When she starts out on a new painting, she always uses an acrylic background, black or white, upon which the artist lightly inscribes two words in pencil, one asserting what the other denies. Fine skeins of coloured pigment are then superimposed on the writing and gradually intertwine and merge to form a diaphanous veil.

Veils are ever-present in Shirazeh Houshiary’s paintings, taking on the role of a membrane, a light skin separating our inside and outside and forcing the viewer to take up a position in order to interpret her work.

Words also play a fundamental role in Houshiary’s work. Language is what connects us to the world and defines us as individuals – a recurrent theme in the artist’s animations and especially in Breath, a symbolic work that attracted a great deal of interest at the Venice Biennale in 2013.

Breath is presented as a black cube calling to mind a confessional; the visitor goes inside the cube and hears songs of four different religions, while also experiencing the visual effect created by those voices.

Central themes: language and the veil
‘Language and the veil are central themes for the artist, who plays on them in order to show to what extent the fundamental aspect of reality is what we cannot see,’ says Caroline Freymond, director of Espace Muraille.

So, at the heart of Shirazeh Houshiary’s recent exhibition in Singapore, at the Singapore Tyler Print Institute, entitled ‘The River is Within Us’, her exploration of colour and paper brings to light words chosen from languages as varied as Hebrew, Sanskrit, Arabic, Mandarin and Latin.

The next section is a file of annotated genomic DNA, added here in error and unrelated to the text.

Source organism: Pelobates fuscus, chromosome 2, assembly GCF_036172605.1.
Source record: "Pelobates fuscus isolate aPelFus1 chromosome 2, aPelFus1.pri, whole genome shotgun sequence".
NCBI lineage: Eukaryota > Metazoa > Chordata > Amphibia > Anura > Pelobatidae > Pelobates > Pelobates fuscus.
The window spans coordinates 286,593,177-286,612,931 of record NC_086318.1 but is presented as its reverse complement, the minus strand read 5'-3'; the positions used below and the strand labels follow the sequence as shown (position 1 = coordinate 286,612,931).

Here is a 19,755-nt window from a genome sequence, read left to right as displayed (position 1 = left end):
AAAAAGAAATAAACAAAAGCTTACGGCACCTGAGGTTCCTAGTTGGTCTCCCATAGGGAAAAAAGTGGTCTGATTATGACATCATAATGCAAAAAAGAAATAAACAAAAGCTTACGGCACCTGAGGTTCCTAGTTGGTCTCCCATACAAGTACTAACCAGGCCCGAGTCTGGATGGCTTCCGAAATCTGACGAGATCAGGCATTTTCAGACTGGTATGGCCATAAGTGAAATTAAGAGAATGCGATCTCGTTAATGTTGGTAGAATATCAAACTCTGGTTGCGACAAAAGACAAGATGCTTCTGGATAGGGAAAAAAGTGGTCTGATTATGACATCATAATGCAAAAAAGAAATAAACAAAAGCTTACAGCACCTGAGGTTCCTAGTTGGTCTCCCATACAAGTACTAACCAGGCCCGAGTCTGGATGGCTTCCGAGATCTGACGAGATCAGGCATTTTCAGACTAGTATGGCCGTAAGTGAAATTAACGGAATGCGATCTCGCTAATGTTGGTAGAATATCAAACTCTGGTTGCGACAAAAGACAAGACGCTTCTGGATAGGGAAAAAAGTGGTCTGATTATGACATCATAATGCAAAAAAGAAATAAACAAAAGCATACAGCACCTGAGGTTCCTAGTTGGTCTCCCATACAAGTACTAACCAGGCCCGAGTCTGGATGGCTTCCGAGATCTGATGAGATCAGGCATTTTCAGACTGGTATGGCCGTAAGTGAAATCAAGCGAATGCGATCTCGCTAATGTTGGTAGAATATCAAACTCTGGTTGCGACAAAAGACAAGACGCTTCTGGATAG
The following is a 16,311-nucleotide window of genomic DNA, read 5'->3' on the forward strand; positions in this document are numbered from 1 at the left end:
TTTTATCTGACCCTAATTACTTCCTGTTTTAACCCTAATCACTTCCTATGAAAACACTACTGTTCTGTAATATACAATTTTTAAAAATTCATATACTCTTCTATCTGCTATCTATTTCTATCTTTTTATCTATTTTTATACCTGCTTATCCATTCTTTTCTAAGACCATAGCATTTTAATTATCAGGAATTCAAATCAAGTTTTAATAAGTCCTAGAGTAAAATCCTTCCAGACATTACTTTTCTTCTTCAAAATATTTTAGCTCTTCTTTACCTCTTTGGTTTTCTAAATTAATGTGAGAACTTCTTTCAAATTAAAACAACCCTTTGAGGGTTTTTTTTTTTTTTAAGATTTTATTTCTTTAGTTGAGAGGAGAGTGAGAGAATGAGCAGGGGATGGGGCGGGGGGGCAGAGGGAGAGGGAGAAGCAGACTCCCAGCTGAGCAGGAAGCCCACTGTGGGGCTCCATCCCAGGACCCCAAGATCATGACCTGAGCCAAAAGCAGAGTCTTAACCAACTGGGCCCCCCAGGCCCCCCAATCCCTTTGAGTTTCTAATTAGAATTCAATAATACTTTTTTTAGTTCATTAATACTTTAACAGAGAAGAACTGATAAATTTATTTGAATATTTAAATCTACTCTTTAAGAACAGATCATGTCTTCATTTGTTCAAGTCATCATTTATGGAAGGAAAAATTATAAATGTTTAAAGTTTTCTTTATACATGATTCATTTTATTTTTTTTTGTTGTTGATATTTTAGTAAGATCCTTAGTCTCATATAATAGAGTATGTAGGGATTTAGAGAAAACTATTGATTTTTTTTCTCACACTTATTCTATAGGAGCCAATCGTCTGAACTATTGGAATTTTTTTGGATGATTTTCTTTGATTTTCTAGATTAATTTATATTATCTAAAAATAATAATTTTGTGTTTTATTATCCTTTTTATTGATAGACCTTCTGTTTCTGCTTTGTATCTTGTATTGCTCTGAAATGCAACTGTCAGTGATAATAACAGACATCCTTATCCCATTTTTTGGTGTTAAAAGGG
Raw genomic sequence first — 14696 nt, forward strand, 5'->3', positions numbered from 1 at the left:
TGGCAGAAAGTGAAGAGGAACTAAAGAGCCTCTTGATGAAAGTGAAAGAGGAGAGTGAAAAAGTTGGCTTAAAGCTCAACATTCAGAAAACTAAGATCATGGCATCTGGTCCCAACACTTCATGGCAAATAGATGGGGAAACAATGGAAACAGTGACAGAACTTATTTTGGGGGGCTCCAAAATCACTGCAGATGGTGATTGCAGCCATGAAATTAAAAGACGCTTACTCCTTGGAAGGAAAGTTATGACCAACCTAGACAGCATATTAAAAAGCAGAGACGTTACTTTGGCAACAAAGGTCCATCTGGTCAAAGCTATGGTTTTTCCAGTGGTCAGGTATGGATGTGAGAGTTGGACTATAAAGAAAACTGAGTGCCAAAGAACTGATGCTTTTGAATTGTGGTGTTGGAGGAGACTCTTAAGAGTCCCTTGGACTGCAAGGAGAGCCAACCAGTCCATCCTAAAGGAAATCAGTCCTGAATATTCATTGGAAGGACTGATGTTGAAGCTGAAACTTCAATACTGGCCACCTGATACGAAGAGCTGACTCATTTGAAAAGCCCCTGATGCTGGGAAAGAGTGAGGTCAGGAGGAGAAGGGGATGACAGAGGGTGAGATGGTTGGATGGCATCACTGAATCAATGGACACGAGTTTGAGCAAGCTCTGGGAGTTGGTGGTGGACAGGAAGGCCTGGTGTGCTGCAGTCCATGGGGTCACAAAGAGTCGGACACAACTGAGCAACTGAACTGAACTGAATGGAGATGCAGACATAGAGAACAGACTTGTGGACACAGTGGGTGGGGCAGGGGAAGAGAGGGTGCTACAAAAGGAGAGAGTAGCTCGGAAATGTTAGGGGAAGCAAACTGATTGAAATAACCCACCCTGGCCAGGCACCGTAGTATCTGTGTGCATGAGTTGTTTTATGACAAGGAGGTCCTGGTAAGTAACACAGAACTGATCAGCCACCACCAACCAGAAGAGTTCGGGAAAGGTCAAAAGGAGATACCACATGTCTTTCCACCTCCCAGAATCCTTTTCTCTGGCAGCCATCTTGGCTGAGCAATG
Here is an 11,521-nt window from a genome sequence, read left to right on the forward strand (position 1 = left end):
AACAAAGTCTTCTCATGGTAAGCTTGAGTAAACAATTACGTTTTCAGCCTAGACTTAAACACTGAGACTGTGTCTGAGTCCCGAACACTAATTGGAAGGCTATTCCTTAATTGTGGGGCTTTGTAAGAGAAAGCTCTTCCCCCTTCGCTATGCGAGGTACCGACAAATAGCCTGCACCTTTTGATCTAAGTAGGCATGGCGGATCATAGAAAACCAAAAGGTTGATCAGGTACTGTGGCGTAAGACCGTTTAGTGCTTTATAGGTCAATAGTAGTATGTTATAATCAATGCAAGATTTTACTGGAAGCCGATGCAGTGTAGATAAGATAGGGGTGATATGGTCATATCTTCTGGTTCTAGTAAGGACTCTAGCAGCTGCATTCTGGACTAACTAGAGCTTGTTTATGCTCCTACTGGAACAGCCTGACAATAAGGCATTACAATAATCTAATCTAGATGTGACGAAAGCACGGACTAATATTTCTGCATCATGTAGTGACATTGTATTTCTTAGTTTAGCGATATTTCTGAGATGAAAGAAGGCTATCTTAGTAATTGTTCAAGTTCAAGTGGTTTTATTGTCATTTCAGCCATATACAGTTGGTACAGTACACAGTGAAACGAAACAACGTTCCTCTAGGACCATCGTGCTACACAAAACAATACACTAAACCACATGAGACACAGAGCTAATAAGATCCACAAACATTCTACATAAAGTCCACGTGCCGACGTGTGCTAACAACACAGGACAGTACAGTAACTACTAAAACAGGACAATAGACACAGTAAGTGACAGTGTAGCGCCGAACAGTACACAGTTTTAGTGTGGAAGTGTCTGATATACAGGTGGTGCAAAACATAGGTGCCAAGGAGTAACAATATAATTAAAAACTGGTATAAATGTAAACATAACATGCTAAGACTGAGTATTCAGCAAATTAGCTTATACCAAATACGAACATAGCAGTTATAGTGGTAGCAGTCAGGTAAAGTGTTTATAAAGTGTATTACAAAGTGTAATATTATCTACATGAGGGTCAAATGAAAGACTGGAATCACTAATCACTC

Other sources of inspiration for Houshiary include Persian poetry and the rich culture of her native Iran, alongside Chinese painting and the Old Masters.

‘Even if Shirazeh dislikes being labelled as a “spiritual” artist, her work has a rare contemplative quality,’ Caroline Freymond adds. The gallery owner says ‘I’m particularly moved by its sense of equilibrium, its proximity to nature and the metaphysical dimension to her work, and the timeless quality of her painting in particular, which is so poetic and seems to open out onto the universe.’

Equilibrium in the face of chaos
For Shirazeh Houshiary, ‘the universe is in a process of disintegration, everything is in a state of erosion’ and her art simultaneously aims to ‘reach a point of equilibrium’.

Houshiary’s works can be found in a number of major public collections: MoMA, the Guggenheim, the Metropolitan Museum of Art and the British Council Collection, and the artist was also exhibited at the Venice Biennale (2013 and 1982), in Sydney (2010) and Kiev (2012), after being nominated for the Turner Prize in 1994.

She is renowned for her installations in public places, including the East Window of St Martin-in-the-Fields in London and also a number of her monumental sculptures, rather more prosaically situated in the flagship stores of Jimmy Choo and Victoria Beckham in London.